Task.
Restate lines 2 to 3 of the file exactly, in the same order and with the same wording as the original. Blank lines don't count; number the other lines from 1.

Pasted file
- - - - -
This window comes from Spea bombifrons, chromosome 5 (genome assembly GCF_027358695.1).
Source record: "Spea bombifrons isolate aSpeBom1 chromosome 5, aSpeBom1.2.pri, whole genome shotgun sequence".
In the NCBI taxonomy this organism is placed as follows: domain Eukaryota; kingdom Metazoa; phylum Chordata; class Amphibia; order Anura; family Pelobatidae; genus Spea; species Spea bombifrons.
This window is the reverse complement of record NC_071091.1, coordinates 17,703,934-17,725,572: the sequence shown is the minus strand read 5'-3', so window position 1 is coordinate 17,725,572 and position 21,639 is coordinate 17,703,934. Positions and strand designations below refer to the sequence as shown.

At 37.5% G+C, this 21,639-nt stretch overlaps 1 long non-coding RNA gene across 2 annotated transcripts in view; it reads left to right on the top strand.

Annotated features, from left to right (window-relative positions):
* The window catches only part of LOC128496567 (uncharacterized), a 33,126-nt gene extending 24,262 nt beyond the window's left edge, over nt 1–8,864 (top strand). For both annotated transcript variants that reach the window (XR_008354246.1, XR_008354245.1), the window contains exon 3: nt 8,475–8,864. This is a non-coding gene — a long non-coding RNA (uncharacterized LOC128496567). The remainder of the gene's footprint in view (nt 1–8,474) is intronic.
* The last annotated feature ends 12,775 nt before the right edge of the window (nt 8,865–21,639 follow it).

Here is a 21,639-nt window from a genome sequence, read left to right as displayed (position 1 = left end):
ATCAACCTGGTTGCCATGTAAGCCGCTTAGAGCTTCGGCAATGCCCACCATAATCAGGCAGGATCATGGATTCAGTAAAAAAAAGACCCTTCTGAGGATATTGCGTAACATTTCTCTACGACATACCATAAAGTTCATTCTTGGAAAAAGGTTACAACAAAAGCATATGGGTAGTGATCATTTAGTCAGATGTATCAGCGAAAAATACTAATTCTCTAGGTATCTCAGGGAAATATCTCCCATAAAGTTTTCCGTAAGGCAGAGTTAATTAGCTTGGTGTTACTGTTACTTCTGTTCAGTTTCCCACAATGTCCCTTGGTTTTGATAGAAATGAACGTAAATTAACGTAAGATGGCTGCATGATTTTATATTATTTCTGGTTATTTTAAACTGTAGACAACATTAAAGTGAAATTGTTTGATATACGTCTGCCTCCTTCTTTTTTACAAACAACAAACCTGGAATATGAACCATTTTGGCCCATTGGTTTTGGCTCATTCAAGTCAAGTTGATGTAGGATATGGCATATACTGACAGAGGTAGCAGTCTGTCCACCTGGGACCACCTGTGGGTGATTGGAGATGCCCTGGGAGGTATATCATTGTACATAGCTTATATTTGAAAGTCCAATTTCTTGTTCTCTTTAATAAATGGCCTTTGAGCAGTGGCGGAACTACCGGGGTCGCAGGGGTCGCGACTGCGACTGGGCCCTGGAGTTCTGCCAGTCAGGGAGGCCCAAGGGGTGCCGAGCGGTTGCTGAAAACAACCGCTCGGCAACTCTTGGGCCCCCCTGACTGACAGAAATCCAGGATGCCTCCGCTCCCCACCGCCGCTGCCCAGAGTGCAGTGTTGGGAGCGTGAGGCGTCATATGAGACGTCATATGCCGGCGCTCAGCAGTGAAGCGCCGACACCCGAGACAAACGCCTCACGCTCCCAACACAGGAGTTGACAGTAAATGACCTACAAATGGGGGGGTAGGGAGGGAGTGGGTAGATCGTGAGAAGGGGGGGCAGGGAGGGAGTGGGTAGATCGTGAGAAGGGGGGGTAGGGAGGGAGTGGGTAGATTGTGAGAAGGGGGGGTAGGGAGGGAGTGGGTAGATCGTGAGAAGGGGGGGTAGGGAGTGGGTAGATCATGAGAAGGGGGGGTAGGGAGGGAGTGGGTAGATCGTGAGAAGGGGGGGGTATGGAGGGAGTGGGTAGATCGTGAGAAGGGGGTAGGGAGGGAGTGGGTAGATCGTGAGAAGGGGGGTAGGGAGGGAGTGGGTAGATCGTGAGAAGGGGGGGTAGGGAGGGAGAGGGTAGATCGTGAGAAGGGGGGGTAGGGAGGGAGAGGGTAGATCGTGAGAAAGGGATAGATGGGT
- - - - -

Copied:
Source record: "Spea bombifrons isolate aSpeBom1 chromosome 5, aSpeBom1.2.pri, whole genome shotgun sequence".
In the NCBI taxonomy this organism is placed as follows: domain Eukaryota; kingdom Metazoa; phylum Chordata; class Amphibia; order Anura; family Pelobatidae; genus Spea; species Spea bombifrons.